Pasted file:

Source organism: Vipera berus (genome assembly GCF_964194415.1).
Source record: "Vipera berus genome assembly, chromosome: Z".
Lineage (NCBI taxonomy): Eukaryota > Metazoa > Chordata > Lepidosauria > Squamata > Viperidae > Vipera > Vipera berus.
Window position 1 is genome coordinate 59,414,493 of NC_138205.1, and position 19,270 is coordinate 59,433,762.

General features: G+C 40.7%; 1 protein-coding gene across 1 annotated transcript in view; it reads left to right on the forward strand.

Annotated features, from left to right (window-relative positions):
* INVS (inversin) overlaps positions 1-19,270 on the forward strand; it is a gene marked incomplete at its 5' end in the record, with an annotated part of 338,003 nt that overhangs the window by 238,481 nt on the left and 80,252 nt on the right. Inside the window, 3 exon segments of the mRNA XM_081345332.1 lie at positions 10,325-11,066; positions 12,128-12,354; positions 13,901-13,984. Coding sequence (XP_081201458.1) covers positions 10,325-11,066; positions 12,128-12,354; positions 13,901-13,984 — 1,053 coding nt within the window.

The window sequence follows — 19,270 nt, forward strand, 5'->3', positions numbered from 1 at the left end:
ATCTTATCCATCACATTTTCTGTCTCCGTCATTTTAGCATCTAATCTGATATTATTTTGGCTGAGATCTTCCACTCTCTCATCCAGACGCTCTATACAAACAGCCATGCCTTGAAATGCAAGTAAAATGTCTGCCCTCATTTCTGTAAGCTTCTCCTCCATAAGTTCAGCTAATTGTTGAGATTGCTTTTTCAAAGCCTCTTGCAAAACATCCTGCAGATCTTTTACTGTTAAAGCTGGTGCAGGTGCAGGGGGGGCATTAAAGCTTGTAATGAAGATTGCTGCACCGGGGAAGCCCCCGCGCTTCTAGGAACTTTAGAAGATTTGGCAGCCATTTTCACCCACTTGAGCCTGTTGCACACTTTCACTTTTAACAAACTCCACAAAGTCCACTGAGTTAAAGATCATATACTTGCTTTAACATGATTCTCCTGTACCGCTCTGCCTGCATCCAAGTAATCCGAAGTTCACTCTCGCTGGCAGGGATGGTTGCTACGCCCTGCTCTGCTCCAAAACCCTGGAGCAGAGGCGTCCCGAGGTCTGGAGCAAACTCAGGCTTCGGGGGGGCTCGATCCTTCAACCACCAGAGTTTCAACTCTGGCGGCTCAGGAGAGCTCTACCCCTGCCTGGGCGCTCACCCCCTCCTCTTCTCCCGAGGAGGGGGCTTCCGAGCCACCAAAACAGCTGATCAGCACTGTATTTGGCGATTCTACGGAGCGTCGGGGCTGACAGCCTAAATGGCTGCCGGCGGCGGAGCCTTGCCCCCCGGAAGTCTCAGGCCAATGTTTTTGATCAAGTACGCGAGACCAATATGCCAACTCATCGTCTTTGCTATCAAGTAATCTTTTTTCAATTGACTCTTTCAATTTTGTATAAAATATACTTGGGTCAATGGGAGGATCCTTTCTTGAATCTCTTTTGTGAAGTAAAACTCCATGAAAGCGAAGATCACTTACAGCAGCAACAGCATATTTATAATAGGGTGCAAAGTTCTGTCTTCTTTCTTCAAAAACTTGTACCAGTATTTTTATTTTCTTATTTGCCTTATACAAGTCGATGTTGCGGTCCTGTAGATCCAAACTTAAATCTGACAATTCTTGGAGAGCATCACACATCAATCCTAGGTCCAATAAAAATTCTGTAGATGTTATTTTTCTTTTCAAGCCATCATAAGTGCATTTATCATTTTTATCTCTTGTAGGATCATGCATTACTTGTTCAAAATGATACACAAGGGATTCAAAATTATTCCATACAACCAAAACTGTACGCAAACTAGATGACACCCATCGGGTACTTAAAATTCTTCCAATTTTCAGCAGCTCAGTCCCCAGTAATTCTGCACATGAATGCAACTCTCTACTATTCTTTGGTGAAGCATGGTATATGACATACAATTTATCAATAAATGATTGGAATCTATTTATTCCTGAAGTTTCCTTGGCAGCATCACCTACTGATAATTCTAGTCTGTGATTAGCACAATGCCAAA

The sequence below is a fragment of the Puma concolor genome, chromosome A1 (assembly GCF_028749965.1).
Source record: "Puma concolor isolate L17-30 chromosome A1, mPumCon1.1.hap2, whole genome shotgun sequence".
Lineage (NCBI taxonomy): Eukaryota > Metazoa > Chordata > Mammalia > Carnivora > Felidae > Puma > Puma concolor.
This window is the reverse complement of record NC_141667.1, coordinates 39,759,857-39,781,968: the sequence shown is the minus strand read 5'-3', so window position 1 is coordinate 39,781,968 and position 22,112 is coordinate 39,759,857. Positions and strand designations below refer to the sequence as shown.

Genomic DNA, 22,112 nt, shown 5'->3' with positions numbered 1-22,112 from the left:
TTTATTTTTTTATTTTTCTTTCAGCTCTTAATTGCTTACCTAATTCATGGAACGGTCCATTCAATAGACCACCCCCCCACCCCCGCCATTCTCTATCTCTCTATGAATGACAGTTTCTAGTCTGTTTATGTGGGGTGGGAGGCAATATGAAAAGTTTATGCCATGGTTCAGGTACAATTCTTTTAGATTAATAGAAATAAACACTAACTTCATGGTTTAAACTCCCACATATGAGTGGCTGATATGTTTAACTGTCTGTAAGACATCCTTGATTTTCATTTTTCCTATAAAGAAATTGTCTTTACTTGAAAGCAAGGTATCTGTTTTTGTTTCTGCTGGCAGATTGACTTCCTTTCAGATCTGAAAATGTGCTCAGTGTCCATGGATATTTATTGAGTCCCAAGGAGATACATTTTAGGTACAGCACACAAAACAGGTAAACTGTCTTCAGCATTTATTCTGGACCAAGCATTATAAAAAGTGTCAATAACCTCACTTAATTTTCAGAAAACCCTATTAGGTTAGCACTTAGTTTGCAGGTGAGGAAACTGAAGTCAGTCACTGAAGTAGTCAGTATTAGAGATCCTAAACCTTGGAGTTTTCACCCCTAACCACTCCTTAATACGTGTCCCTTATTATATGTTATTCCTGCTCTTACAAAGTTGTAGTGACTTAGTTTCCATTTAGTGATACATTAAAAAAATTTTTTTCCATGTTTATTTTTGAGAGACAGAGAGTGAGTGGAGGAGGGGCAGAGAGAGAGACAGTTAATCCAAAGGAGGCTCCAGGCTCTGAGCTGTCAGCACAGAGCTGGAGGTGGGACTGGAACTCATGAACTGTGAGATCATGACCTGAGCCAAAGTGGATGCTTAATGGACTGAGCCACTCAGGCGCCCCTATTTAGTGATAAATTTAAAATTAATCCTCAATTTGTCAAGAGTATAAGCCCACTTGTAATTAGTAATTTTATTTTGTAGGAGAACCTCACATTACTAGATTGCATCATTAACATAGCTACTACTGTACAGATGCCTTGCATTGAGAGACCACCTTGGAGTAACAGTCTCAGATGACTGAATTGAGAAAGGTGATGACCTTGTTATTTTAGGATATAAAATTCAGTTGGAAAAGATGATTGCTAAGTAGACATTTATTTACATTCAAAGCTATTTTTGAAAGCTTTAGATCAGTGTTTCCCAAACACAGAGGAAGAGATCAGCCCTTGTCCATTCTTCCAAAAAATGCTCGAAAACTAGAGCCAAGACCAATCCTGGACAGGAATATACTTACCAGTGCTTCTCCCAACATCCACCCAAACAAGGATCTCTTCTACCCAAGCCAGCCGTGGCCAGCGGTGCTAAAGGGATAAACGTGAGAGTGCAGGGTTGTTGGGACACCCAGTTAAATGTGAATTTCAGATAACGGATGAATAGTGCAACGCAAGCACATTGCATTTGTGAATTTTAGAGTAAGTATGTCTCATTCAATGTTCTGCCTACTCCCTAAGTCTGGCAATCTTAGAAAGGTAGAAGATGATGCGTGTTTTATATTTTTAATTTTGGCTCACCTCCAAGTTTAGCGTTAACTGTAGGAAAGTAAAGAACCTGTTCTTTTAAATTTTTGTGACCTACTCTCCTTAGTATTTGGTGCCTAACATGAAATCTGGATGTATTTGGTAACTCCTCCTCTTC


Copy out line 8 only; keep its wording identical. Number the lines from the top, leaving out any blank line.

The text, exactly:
The window sequence follows — 19,270 nt, forward strand, 5'->3', positions numbered from 1 at the left end: